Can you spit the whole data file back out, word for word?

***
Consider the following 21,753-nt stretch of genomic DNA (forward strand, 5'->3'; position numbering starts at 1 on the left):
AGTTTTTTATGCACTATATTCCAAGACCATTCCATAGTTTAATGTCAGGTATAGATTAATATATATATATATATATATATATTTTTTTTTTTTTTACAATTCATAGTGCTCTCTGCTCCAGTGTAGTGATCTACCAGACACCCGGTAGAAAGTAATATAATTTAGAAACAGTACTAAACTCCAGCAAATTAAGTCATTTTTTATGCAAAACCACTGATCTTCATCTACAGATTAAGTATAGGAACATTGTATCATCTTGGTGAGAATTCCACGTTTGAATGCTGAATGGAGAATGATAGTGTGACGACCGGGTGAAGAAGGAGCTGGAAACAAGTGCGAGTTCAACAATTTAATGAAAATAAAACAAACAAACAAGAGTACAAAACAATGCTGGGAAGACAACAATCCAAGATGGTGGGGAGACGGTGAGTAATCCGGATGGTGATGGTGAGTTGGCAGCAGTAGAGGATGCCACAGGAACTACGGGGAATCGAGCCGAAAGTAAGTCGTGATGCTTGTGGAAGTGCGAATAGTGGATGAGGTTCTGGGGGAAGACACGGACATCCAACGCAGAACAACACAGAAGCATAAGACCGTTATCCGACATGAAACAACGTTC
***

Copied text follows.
Consider the following 21,753-nt stretch of genomic DNA (forward strand, 5'->3'; position numbering starts at 1 on the left):
AGTTTTTTATGCACTATATTCCAAGACCATTCCATAGTTTAATGTCAGGTATAGATTAATATATATATATATATATATATATTTTTTTTTTTTTTACAATTCATAGTGCTCTCTGCTCCAGTGTAGTGATCTACCAGACACCCGGTAGAAAGTAATATAATTTAGAAACAGTACTAAACTCCAGCAAATTAAGTCATTTTTTATGCAAAACCACTGATCTTCATCTACAGATTAAGTATAGGAACATTGTATCATCTTGGTGAGAATTCCACGTTTGAATGCTGAATGGAGAATGATAGTGTGACGACCGGGTGAAGAAGGAGCTGGAAACAAGTGCGAGTTCAACAATTTAATGAAAATAAAACAAACAAACAAGAGTACAAAACAATGCTGGGAAGACAACAATCCAAGATGGTGGGGAGACGGTGAGTAATCCGGATGGTGATGGTGAGTTGGCAGCAGTAGAGGATGCCACAGGAACTACGGGGAATCGAGCCGAAAGTAAGTCGTGATGCTTGTGGAAGTGCGAATAGTGGATGAGGTTCTGGGGGAAGACACGGACATCCAACGCAGAACAACACAGAAGCATAAGACCGTTATCCGACATGAAACAACGTTC